• Colloquium grades will be assigned by the committee chair in consultation with the committee and the colloquium instructor. It is the responsibility of the colloquium instructor and the readers to communicate concerns regarding the student’s progress to the committee chair. The colloquium instructor will email students’ grades to their committee members each semester so that readers are kept “in the loop.”


  • Barring extraordinary circumstances, students will not be allowed to take the A and B phase of the colloquium simultaneously. JUST 499A is typically taken in the spring semester of junior year and JUST 499B and C follow in subsequent semesters.




Although theses will vary in precise structure and number of chapters, every thesis must contain the following sections:


  • Abstract: The title of the thesis must be followed by a one-paragraph (maximum 300 words) abstract that summarizes the research question, theoretical argument and/or hypotheses, research approach, and results.


  • Introduction: This section identifies the question the researcher is posing and explains why that question/problem is important. The introduction should also provide a brief overview of the paper’s structure.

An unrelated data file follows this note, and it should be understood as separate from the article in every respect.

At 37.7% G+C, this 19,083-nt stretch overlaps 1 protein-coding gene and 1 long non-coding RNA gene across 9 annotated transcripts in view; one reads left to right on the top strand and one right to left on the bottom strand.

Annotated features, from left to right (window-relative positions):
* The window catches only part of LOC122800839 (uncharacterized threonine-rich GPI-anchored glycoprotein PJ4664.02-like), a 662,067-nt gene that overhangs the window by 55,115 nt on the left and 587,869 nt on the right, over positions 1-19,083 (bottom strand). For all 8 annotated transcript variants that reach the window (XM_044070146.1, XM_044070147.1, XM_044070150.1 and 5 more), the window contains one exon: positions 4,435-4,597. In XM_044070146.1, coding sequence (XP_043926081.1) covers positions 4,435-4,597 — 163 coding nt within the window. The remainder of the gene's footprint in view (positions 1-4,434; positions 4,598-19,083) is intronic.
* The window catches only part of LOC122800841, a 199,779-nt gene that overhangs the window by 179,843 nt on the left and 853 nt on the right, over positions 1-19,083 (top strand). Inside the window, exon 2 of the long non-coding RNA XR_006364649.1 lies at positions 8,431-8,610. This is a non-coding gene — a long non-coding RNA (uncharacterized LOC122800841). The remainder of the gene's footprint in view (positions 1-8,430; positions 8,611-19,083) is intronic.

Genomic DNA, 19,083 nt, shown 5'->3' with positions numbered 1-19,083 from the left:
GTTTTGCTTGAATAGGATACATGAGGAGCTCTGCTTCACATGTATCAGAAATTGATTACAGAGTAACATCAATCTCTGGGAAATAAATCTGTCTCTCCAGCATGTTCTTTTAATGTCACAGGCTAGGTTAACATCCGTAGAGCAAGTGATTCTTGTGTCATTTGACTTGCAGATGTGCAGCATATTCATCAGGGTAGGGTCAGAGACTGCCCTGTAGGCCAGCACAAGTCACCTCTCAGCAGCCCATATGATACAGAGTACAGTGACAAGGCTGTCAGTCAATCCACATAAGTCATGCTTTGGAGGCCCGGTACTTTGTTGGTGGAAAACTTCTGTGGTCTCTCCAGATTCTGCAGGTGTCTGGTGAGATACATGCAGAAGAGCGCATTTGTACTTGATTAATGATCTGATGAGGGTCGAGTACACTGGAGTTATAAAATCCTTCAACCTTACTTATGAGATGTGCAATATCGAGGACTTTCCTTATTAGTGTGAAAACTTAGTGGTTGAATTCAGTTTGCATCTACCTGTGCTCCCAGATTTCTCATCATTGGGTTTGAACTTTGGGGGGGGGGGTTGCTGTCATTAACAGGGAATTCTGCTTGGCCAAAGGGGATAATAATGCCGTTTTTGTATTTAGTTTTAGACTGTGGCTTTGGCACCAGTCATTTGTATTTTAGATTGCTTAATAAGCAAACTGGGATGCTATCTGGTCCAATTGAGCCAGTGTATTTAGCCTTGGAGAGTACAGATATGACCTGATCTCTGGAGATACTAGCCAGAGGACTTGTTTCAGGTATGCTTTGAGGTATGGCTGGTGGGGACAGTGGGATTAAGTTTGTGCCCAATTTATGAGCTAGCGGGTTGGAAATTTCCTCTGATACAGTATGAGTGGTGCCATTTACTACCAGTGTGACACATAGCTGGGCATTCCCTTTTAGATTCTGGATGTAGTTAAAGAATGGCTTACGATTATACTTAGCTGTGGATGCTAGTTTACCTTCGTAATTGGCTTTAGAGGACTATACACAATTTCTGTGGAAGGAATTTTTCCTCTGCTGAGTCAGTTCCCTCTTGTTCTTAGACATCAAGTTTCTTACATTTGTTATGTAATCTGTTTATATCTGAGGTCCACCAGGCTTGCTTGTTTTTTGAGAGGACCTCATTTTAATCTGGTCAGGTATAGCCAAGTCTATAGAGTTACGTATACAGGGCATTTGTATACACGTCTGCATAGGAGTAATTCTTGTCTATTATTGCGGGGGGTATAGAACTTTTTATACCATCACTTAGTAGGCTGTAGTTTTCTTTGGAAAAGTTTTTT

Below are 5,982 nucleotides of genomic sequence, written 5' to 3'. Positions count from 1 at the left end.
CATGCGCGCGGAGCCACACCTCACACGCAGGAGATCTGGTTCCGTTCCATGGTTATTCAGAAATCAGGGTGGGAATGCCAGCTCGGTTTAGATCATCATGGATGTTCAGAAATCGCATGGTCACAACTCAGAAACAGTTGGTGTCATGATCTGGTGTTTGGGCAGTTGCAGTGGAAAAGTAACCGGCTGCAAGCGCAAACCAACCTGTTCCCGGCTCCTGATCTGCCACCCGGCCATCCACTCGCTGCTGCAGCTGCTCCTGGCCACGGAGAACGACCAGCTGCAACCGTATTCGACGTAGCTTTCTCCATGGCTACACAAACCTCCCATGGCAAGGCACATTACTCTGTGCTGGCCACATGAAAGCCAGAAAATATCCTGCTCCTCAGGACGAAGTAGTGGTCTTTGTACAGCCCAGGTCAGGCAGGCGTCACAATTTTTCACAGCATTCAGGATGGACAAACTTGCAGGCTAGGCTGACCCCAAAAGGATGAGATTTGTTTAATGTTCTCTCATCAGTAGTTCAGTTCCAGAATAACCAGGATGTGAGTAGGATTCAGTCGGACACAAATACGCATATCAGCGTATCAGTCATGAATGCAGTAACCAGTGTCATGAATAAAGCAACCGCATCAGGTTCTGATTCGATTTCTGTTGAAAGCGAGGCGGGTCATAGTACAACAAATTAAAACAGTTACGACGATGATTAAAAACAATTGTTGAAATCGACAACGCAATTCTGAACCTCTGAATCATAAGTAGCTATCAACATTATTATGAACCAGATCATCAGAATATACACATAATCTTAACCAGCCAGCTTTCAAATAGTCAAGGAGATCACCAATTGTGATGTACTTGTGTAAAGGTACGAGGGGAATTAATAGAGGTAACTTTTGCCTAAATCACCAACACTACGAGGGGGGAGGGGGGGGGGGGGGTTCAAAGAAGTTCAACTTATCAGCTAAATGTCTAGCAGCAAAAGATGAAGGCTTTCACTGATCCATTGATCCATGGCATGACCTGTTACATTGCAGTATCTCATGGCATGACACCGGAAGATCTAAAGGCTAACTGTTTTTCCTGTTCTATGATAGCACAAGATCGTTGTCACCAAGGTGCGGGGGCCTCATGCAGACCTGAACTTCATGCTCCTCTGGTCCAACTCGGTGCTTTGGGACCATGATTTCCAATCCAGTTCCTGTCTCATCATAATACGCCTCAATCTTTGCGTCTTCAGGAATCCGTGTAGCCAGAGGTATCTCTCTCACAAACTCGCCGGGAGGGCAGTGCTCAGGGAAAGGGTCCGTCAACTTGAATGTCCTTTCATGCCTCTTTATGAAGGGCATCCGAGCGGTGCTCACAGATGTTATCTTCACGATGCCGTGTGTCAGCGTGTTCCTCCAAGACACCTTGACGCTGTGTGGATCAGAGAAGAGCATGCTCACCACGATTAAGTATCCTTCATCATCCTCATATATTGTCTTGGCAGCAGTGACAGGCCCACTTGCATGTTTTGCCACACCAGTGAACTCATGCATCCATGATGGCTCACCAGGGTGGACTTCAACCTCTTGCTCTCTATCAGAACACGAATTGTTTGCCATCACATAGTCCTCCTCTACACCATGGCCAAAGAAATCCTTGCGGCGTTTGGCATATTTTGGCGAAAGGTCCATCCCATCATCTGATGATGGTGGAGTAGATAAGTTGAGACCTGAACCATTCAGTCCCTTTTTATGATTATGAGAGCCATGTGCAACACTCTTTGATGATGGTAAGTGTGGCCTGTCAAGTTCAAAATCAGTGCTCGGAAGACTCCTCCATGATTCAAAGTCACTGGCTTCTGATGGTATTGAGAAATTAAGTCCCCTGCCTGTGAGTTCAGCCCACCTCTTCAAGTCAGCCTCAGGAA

• Literature Review: This section summarizes all of the major theoretical and empirical contributions by researchers in this field. The purpose of the literature review is to demonstrate that the student has mastered the prevailing theories, and is familiar with how researchers measure, examine, or analyze the relevant concepts. A literature review is not a long string of direct quotations from various authors; rather, the student must demonstrate his/her own understanding of this material by summarizing, analyzing, comparing, organizing, and critiquing this work in his/her own words. It is particularly important to evaluate the strengths, weaknesses, insight, and utility of current research on this topic, rather than simply reciting others’ works. Are there gaps in the literature? Unresolved controversies? Poorly defined concepts? In short, a thorough literature review will not only describe but critically assess the current state of the literature. If the thesis involves an empirical test of hypotheses, these hypotheses must be justified based on this literature and formally stated in this section.